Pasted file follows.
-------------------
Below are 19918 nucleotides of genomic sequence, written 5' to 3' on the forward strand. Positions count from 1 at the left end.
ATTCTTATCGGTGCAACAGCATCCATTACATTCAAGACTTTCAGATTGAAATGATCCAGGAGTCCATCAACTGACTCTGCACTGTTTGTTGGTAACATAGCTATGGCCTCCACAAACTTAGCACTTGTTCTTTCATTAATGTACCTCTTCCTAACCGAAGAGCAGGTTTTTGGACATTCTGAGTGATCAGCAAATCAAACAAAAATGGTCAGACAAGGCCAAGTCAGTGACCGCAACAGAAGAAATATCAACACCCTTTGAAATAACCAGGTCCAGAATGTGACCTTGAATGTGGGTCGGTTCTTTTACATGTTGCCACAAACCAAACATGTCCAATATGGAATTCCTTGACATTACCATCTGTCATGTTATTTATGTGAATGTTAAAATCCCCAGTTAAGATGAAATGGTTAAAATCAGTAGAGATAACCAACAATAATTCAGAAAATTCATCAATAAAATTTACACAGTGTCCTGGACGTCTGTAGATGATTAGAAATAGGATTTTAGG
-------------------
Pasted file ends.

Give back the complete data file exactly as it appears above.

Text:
Below are 19918 nucleotides of genomic sequence, written 5' to 3' on the forward strand. Positions count from 1 at the left end.
ATTCTTATCGGTGCAACAGCATCCATTACATTCAAGACTTTCAGATTGAAATGATCCAGGAGTCCATCAACTGACTCTGCACTGTTTGTTGGTAACATAGCTATGGCCTCCACAAACTTAGCACTTGTTCTTTCATTAATGTACCTCTTCCTAACCGAAGAGCAGGTTTTTGGACATTCTGAGTGATCAGCAAATCAAACAAAAATGGTCAGACAAGGCCAAGTCAGTGACCGCAACAGAAGAAATATCAACACCCTTTGAAATAACCAGGTCCAGAATGTGACCTTGAATGTGGGTCGGTTCTTTTACATGTTGCCACAAACCAAACATGTCCAATATGGAATTCCTTGACATTACCATCTGTCATGTTATTTATGTGAATGTTAAAATCCCCAGTTAAGATGAAATGGTTAAAATCAGTAGAGATAACCAACAATAATTCAGAAAATTCATCAATAAAATTTACACAGTGTCCTGGACGTCTGTAGATGATTAGAAATAGGATTTTAGG